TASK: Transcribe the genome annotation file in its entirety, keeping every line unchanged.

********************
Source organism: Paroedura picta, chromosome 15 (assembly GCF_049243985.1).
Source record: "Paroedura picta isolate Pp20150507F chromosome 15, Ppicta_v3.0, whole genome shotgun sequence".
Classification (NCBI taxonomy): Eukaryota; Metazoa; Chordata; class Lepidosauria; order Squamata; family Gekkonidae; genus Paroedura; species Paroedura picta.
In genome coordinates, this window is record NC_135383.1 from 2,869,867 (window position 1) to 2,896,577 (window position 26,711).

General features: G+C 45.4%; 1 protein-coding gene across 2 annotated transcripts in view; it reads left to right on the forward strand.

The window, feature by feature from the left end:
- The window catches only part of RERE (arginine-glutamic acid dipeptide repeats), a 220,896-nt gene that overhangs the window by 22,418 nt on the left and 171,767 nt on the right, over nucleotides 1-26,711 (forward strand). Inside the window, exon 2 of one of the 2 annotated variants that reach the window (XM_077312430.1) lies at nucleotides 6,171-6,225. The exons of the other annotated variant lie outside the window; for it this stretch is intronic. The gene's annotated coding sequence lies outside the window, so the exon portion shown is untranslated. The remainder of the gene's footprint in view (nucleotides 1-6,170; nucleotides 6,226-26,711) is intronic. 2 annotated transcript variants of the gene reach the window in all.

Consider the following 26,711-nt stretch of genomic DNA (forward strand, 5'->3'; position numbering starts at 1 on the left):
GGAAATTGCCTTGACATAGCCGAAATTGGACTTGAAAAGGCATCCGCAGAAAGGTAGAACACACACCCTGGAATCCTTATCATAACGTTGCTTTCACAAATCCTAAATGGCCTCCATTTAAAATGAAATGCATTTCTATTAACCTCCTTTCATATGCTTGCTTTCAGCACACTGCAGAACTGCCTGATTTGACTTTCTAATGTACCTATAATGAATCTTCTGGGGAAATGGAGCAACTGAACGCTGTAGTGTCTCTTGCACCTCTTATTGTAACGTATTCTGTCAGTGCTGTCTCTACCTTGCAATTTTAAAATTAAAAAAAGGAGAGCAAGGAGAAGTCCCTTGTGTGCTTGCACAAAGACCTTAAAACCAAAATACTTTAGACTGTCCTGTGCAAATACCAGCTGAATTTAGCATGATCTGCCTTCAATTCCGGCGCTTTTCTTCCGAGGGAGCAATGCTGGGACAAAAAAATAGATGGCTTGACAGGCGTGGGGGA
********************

Source organism: Paroedura picta, chromosome 15 (assembly GCF_049243985.1).
Source record: "Paroedura picta isolate Pp20150507F chromosome 15, Ppicta_v3.0, whole genome shotgun sequence".
Classification (NCBI taxonomy): Eukaryota; Metazoa; Chordata; class Lepidosauria; order Squamata; family Gekkonidae; genus Paroedura; species Paroedura picta.
In genome coordinates, this window is record NC_135383.1 from 2,869,867 (window position 1) to 2,896,577 (window position 26,711).

General features: G+C 45.4%; 1 protein-coding gene across 2 annotated transcripts in view; it reads left to right on the forward strand.

The window, feature by feature from the left end:
- The window catches only part of RERE (arginine-glutamic acid dipeptide repeats), a 220,896-nt gene that overhangs the window by 22,418 nt on the left and 171,767 nt on the right, over nucleotides 1-26,711 (forward strand). Inside the window, exon 2 of one of the 2 annotated variants that reach the window (XM_077312430.1) lies at nucleotides 6,171-6,225. The exons of the other annotated variant lie outside the window; for it this stretch is intronic. The gene's annotated coding sequence lies outside the window, so the exon portion shown is untranslated. The remainder of the gene's footprint in view (nucleotides 1-6,170; nucleotides 6,226-26,711) is intronic. 2 annotated transcript variants of the gene reach the window in all.

Consider the following 26,711-nt stretch of genomic DNA (forward strand, 5'->3'; position numbering starts at 1 on the left):
GGAAATTGCCTTGACATAGCCGAAATTGGACTTGAAAAGGCATCCGCAGAAAGGTAGAACACACACCCTGGAATCCTTATCATAACGTTGCTTTCACAAATCCTAAATGGCCTCCATTTAAAATGAAATGCATTTCTATTAACCTCCTTTCATATGCTTGCTTTCAGCACACTGCAGAACTGCCTGATTTGACTTTCTAATGTACCTATAATGAATCTTCTGGGGAAATGGAGCAACTGAACGCTGTAGTGTCTCTTGCACCTCTTATTGTAACGTATTCTGTCAGTGCTGTCTCTACCTTGCAATTTTAAAATTAAAAAAAGGAGAGCAAGGAGAAGTCCCTTGTGTGCTTGCACAAAGACCTTAAAACCAAAATACTTTAGACTGTCCTGTGCAAATACCAGCTGAATTTAGCATGATCTGCCTTCAATTCCGGCGCTTTTCTTCCGAGGGAGCAATGCTGGGACAAAAAAATAGATGGCTTGACAGGCGTGGGGGA